Live without Devise: a simple Warden authentication service

Nowadays, almost every Rails project has authentication delivered by a powerful devise gem. But, in some circumstances using this gem may be just like shooting a fly with a cannon. For instance, you want to create a simple API that gives access to resources via the authorization access token sent in the header. In this case, after sign in, a user receives an initial token and then uses it in a first request. A response to this request returns a new access token in its header and so on. Pretty straightforward isn’t it. But in the pure devise gem it's quite hard to achieve. You have to look into the gems controllers to inject your authorization logic. Also, a solid test suite should be created to ensure that everything works fine. So, why not create a simple authorization service and abandon devise?

Warden - the spine of Devise

The devise gem is basically based on a warden gem, which gives an opportunity to build authorization direct on a Ruby Rack Stack. This gem is pretty straightforward and well documented. Warden fetches a request data and checks if the request includes valid credentials, according to a defined strategy. If a user has access, warden establishes the request sender in an application context and then passes the request to the next part of Rails Rack Middleware Stack. If verification fails, it calls a special failure procedure, which deals with a no access case.

Let’s create a plain Cars API to demonstrate warden capabilities.

$ rails new car_api --api

We have to add warden and rspec-rails gems to our project.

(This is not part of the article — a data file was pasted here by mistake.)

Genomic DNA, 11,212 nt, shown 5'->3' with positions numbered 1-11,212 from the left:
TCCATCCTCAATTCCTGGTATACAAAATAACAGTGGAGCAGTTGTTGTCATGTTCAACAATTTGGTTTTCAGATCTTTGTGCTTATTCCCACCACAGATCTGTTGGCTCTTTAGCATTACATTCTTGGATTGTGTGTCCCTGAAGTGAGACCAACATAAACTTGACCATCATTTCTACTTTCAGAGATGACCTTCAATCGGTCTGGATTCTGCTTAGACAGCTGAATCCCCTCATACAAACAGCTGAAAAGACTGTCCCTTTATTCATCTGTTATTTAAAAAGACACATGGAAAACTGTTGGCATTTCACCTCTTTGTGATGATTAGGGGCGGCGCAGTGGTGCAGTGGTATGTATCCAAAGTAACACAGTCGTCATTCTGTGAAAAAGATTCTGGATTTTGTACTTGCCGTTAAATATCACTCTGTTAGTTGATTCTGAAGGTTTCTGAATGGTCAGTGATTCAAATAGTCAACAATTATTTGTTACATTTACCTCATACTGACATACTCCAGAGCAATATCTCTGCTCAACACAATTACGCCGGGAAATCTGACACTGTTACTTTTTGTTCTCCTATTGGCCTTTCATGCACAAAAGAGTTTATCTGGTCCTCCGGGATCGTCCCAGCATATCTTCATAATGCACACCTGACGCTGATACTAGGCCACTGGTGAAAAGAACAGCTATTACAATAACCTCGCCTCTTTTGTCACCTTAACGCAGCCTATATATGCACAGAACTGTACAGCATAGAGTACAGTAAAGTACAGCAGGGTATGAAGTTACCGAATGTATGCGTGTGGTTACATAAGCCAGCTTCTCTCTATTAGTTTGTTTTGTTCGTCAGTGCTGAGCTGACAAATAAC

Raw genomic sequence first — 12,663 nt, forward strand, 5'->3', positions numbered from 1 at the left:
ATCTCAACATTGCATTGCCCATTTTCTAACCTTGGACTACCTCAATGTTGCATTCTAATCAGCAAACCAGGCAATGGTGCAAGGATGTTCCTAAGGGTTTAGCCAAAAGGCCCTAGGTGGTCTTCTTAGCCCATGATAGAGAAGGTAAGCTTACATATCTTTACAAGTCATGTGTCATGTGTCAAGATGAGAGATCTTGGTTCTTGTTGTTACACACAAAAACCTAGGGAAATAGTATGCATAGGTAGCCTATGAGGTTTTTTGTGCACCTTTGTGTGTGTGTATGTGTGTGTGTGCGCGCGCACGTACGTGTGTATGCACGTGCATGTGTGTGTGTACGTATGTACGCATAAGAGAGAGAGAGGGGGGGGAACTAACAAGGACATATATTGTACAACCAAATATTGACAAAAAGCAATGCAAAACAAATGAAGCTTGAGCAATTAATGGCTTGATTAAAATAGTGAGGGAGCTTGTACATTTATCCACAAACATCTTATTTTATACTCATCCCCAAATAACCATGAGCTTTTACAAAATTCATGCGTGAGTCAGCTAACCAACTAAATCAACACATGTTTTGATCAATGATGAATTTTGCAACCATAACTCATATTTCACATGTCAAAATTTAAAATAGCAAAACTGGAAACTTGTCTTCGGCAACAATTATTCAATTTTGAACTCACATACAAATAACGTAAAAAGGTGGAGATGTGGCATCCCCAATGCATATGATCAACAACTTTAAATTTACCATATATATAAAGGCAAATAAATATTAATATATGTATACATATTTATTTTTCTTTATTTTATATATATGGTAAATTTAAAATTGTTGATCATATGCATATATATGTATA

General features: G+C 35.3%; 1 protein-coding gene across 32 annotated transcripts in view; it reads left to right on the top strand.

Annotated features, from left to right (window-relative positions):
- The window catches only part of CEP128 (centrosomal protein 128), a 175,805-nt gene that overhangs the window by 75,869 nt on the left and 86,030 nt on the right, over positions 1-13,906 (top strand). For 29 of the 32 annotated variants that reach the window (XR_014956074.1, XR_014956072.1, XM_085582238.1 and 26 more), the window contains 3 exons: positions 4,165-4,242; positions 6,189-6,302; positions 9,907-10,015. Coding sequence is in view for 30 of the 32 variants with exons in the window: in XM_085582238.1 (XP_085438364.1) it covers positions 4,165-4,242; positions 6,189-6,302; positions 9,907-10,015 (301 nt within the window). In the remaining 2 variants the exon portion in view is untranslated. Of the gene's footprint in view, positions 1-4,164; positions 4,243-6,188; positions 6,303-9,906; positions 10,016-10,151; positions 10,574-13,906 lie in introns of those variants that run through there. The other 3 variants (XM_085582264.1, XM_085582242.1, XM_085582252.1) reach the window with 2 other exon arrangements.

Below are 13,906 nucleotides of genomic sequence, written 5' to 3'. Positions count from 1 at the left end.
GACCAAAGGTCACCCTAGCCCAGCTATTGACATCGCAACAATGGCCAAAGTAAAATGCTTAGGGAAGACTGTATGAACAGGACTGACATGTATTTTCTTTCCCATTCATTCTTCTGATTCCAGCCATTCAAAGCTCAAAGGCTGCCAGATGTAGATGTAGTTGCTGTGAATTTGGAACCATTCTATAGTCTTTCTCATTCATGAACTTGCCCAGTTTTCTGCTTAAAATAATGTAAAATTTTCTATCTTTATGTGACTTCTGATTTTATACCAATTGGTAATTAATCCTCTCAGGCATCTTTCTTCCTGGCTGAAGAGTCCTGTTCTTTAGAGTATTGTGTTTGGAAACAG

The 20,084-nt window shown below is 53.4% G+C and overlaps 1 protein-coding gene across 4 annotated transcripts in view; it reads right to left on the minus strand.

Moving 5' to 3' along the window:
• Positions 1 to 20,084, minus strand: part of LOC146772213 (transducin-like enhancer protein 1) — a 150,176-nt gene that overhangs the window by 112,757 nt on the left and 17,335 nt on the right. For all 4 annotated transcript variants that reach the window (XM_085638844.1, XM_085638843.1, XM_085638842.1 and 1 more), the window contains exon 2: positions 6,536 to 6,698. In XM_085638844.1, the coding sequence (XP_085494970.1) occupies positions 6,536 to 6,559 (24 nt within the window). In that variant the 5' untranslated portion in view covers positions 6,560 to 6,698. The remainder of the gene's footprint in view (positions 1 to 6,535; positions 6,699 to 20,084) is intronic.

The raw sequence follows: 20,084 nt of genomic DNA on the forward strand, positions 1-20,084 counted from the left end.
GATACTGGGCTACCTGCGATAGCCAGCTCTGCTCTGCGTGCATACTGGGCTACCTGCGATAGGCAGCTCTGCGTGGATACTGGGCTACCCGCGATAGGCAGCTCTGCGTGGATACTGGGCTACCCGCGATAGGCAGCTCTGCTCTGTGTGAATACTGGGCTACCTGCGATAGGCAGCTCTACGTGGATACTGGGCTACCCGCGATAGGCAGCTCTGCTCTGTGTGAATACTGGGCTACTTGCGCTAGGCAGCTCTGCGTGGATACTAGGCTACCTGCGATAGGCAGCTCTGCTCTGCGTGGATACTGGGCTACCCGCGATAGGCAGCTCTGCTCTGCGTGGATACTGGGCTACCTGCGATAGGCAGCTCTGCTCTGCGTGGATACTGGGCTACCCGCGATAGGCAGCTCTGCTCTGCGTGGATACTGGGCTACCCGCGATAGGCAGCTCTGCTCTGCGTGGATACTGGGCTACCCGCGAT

# Gemfile
gem 'warden'
group :development, :test do
  # Call 'byebug' anywhere in the code to stop execution and get a debugger console
  gem 'byebug', platforms: [:mri, :mingw, :x64_mingw]
  gem 'rspec-rails'
end      

Bundle it and install rspec:

$ bundle
$ bundle exec rails g rspec:install

We will need two models: User, which makes requests and wants to get access to API and Car, that plays a role of a restricted resource.

$ bundle exec rails g model User name token:uniq 
$ bundle exec rails g model Car name brand user:belongs_to 
$ bundle exec rake db:migrate 

We’ve done our model layer, so it’s time to add some specs for login endpoint:

# spec/requests/api/v1/sing_in_spec.rb
require 'rails_helper'

RSpec.describe 'Sing in', type: :request do
  describe 'GET /api/v1/login' do
    let!(:user) { User.create(id: 'Stive') }

    it "returns user’s access token" do
      post '/api/v1/login', params: { id: user.id }
      expect(user.token).to be_present
      expect(JSON.parse(response.body)).to eq({ 'token' => user.token })
    end
  end
end    

Let’s make it simple. A client sends id, then in a response, he will receive a first one-time usage token.

Here is an implementation of a sing in functionality:

# config/routes.rb
Rails.application.routes.draw do
  namespace :api do
    namespace :v1 do
      post 'login' => 'auth#login'
    end
  end
end     
# app/controllers/api/v1/auth_controller.rb
class Api::V1::AuthController < ApplicationController
  def login
    render json: User.find(params[:id]).attributes.slice('token')
  end
end      

If we run our 'request sign in spec', it will fail:

image alt text

The reason of a failure is a lack of user’s secure token. Fortunately, Rails Framework has built-in functionality: ActiveRecord::SecureToken. It allows generating token like values.

Let’s add some specs for the User model and secure token declaration in the model class.

# spec/models/user_spec.rb
require 'rails_helper'

RSpec.describe User, type: :model do
  it 'has secure token' do
    expect(User.create(name: 'Bob').token).to be_present
  end
end  
# app/models/user.rb
class User < ApplicationRecord
  has_secure_token

  has_many :cars
end  

Now, all specs should pass.

We have the access token, so let’s make some request to protected content. Before we start implementing devise functionality, we should add specs in TDD manner.

# spec/requests/api/v1/cars_spec.rb
require 'rails_helper'

RSpec.describe 'Cars management', type: :request do
  let!(:user) { User.create(name: 'Bill') }